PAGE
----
University of Canterbury's new pest controller to stop pigeon problem

Marlborough Falcon Trust handler Rob Lawry and UC falcon Tappe (Supplied)
Marlborough Falcon Trust handler Rob Lawry and UC falcon Tappe (Supplied)

The University of Canterbury has unveiled a new and natural way to eradicate hundreds of pigeons that plague the campus.

Tappe, a native New Zealand falcon (kārearea), was specially bred from injured captive falcons by Marlborough Falcon Trust handlers Vikki Smith and Rob Lawry to naturally deter the pests.

The one-year-old bird has been trained to complete territorial flights around the university campus and scare away flocks of pigeons.

Large numbers of pigeons are problematic because of the amount of droppings they create. Buildings and paths are defaced and the spread of disease increases.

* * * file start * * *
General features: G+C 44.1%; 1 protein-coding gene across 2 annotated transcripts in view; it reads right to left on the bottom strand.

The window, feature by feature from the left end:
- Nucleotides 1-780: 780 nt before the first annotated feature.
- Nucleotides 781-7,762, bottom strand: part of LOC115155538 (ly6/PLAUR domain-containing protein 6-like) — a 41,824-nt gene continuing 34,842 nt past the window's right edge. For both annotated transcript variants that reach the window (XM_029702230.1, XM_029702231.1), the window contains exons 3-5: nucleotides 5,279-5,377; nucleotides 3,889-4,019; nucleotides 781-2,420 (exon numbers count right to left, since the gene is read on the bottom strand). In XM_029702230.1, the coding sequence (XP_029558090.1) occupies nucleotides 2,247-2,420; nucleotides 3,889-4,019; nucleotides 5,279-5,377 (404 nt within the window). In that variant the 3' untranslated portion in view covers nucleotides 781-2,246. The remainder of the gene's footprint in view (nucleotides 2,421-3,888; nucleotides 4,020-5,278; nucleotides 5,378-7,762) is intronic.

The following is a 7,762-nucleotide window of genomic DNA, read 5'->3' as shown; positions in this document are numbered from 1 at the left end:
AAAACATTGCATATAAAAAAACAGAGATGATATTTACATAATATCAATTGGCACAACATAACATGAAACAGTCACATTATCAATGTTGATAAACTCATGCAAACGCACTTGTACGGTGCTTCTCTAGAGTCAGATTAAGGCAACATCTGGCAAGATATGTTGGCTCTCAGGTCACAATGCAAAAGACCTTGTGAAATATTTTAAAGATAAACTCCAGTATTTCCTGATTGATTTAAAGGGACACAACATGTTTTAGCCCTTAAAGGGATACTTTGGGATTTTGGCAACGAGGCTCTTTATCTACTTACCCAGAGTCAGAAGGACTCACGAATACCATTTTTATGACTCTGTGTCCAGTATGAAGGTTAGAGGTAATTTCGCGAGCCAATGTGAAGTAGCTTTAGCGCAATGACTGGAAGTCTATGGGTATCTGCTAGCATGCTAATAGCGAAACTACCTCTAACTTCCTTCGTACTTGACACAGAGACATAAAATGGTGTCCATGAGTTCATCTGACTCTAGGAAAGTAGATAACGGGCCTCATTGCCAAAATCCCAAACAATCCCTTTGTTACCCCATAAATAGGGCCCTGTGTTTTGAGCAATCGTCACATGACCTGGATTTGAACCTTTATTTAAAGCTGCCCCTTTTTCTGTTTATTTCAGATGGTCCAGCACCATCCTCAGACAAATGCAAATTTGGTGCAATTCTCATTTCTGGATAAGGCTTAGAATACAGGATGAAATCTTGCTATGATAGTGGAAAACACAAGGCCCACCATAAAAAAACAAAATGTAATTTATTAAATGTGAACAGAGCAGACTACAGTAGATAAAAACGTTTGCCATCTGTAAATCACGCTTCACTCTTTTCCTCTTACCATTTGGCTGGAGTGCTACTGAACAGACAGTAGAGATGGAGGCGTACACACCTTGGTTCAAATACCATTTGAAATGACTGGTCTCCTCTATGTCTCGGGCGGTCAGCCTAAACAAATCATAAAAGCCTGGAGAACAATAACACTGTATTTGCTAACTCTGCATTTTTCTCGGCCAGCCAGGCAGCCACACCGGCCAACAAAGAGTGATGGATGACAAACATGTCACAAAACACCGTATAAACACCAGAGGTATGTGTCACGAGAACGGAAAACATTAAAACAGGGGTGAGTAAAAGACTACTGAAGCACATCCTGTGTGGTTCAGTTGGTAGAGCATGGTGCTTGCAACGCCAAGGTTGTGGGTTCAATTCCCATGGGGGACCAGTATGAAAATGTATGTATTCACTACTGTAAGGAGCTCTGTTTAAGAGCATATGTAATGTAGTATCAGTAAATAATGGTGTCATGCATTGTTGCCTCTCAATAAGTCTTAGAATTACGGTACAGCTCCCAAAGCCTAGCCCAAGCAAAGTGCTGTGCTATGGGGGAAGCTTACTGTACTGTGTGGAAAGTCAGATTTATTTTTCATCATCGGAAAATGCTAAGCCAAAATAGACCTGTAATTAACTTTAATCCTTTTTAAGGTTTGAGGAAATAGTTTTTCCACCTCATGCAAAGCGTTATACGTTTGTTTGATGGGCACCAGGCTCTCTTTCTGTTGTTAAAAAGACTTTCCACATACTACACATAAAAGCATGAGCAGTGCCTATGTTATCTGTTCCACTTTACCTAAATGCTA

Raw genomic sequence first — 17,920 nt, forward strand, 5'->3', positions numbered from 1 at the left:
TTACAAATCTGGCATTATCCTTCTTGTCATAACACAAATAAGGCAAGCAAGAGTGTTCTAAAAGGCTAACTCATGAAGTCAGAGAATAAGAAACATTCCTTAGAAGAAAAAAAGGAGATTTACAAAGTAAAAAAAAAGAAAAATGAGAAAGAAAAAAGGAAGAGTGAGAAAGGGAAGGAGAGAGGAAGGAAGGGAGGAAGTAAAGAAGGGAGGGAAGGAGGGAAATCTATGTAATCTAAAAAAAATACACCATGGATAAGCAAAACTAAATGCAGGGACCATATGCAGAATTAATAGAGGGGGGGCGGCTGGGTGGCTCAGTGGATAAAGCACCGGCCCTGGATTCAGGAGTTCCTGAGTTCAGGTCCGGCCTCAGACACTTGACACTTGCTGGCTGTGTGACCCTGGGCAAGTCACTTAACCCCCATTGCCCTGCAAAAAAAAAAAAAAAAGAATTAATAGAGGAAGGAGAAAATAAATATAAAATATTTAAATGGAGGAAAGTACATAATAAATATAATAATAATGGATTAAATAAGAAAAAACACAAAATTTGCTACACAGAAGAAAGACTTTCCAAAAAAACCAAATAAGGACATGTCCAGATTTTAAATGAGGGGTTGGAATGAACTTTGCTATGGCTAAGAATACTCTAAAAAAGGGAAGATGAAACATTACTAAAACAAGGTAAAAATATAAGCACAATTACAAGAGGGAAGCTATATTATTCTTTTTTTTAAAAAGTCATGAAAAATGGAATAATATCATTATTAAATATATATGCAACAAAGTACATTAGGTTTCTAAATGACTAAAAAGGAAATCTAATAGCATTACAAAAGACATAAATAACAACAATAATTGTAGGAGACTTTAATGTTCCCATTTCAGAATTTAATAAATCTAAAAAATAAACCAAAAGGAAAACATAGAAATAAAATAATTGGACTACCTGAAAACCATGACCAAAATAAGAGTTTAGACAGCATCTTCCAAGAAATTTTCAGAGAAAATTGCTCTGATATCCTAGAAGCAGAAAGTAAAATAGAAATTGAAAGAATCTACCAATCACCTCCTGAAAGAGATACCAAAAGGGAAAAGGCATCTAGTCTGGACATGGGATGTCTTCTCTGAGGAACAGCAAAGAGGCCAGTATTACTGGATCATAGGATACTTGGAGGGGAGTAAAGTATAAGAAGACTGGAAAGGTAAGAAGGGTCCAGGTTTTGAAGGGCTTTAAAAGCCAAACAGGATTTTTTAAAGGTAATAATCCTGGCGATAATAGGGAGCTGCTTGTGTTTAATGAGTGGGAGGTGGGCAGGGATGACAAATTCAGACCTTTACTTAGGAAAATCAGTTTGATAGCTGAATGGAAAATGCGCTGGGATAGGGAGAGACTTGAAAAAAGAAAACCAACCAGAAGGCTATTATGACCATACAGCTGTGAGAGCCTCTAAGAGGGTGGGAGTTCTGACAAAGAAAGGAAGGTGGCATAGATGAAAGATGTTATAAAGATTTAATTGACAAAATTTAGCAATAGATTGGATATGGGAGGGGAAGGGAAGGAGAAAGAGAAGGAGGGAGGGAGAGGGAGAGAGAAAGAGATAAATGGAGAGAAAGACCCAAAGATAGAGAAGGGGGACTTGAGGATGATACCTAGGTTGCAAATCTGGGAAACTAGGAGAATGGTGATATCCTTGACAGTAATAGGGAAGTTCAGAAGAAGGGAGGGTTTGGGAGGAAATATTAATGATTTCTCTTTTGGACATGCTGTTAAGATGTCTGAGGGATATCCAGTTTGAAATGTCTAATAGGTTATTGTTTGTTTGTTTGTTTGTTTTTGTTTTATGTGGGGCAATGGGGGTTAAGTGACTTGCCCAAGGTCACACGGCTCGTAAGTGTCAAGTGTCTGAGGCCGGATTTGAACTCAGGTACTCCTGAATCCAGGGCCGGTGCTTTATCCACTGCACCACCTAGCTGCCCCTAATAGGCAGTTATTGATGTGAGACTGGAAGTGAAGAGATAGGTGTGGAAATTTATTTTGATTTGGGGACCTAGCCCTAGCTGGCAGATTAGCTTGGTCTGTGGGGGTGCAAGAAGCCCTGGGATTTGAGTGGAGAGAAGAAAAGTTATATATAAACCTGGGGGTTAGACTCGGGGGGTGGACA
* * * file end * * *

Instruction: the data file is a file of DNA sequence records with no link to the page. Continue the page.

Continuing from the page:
Students and staff at the university will get to see Tappe in action as he patrols the campus. Kārearea are known for their speed and agility and are a natural predator to pigeons. Tappe is trained to fly to a lure held by its handlers, instead of capturing the pigeons.

Birds of prey are used around the world for bird control, particularly at airports.

Taking its name from Mount Tapuae-o-Uenuku, Tappe is one of only an estimated 6000 kārearea left in New Zealand. The bird is also featured on the $20 note.

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